For further guidance on anything that resonates in this article send me a supple email at [email protected] and I will supplely respond!

Originally published at themeditationteacher.net


  • Danielle Van de Velde

    Meditation Teacher and Spiritual Guide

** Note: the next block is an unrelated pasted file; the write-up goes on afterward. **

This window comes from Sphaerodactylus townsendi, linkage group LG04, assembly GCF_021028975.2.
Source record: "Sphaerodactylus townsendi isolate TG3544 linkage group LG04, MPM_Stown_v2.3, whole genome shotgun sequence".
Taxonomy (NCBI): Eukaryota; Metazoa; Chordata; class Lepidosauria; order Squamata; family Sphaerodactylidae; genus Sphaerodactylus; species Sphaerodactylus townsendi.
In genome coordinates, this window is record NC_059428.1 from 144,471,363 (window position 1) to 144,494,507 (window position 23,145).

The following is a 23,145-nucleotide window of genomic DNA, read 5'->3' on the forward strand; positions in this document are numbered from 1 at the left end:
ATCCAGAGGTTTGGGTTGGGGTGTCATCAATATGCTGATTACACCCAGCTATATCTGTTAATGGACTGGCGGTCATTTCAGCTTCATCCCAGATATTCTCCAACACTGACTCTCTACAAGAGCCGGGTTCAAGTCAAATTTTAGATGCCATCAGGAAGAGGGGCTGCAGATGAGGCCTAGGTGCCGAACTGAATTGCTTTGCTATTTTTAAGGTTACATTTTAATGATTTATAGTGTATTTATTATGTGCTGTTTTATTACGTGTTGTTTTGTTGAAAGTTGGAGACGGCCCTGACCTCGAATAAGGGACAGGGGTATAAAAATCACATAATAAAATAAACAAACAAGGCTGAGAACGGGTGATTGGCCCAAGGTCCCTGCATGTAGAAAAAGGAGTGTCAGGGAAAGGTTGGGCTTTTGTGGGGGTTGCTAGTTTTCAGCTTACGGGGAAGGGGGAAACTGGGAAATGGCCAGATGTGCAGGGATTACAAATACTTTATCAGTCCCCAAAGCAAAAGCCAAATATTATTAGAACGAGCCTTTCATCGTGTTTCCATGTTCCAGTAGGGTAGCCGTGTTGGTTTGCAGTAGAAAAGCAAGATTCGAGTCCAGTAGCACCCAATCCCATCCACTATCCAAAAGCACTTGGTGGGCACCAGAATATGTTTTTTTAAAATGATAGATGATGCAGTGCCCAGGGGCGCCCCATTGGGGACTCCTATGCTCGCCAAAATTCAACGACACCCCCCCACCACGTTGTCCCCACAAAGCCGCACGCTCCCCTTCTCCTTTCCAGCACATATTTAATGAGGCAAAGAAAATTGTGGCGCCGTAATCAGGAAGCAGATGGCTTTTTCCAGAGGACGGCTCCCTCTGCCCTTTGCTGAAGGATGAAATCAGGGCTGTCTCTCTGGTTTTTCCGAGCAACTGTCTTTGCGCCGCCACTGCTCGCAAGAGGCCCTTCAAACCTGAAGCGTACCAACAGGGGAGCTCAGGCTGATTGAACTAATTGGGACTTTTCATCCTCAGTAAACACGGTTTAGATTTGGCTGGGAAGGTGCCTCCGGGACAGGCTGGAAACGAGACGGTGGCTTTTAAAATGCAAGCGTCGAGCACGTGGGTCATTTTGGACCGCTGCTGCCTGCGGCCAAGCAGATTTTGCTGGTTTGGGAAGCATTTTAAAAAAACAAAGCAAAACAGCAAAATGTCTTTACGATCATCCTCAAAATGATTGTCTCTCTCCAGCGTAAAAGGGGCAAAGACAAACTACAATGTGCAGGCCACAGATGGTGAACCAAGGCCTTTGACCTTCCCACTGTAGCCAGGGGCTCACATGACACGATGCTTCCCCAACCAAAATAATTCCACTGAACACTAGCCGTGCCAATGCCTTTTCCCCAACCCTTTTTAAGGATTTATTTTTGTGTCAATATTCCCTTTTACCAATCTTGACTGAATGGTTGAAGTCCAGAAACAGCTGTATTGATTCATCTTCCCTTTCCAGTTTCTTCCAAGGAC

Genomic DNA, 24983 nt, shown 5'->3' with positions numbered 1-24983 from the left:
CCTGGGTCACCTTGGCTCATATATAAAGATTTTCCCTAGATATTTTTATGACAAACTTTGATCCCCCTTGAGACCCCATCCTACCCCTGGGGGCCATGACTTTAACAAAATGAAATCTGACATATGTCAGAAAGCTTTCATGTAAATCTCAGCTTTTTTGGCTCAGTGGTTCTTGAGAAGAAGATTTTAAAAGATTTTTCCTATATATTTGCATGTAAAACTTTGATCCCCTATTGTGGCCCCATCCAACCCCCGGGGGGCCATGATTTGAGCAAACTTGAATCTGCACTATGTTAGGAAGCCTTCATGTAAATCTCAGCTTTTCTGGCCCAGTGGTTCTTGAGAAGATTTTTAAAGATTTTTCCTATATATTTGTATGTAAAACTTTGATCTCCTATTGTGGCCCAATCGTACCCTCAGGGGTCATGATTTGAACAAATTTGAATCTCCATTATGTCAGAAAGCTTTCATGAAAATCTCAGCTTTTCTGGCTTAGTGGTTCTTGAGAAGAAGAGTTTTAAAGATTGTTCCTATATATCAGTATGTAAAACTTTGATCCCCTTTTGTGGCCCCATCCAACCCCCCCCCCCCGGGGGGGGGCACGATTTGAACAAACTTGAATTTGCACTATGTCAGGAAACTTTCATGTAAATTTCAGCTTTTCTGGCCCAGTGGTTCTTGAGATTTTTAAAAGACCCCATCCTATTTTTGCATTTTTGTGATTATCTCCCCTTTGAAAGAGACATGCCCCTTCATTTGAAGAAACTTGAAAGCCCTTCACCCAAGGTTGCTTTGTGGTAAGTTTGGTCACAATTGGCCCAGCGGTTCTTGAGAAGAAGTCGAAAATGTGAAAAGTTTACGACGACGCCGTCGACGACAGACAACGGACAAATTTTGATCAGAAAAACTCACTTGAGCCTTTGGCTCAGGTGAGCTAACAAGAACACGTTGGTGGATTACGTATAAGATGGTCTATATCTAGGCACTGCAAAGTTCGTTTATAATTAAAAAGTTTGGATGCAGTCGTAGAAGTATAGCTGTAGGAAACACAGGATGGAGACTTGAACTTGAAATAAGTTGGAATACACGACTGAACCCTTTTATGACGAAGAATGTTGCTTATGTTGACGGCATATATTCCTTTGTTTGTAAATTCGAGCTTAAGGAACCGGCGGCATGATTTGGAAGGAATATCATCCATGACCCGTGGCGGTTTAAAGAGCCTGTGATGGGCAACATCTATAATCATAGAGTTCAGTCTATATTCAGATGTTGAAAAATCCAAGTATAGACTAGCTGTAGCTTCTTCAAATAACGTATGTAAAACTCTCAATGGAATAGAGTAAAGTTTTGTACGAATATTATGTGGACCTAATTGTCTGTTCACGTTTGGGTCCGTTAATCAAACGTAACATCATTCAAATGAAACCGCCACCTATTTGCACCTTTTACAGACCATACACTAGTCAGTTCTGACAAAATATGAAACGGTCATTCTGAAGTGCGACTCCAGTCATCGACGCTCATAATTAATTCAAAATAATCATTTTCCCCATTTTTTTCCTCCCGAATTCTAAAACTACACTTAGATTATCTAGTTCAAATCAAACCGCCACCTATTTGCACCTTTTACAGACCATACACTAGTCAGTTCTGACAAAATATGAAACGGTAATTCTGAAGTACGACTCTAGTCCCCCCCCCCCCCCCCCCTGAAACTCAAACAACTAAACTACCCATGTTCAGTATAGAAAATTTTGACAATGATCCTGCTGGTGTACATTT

Dani Van de Velde is the founder and principal teacher of The Meditation Teacher in Singapore. She is a qualified meditation teacher with over twenty years of personal practice and over ten years teaching experience. She is also a Usui reiki Master and Healer. Dani helps others understand and master the art of meditation and inner practice through private coaching and courses and tailored programs for schools and organisations. She is also a popular speaker at networking forums and workshops, a writer and holds regular spiritual guidance and healing sessions and retreats in Asia, US and Australia. Dani is a member of the Meditation Association of Australia and the International Meditation Teachers Association, recognising the standard of her teaching and program development. Dani’s teaching is experiential. She draws from techniques and wisdom of numerous world traditions, current research into neurology and cellular biology, and her own experience. Her focus is on enabling others to understand and work with the design and function of their mind/body/energy system, and engage in transformative inner practice for self-healing and intuitive living.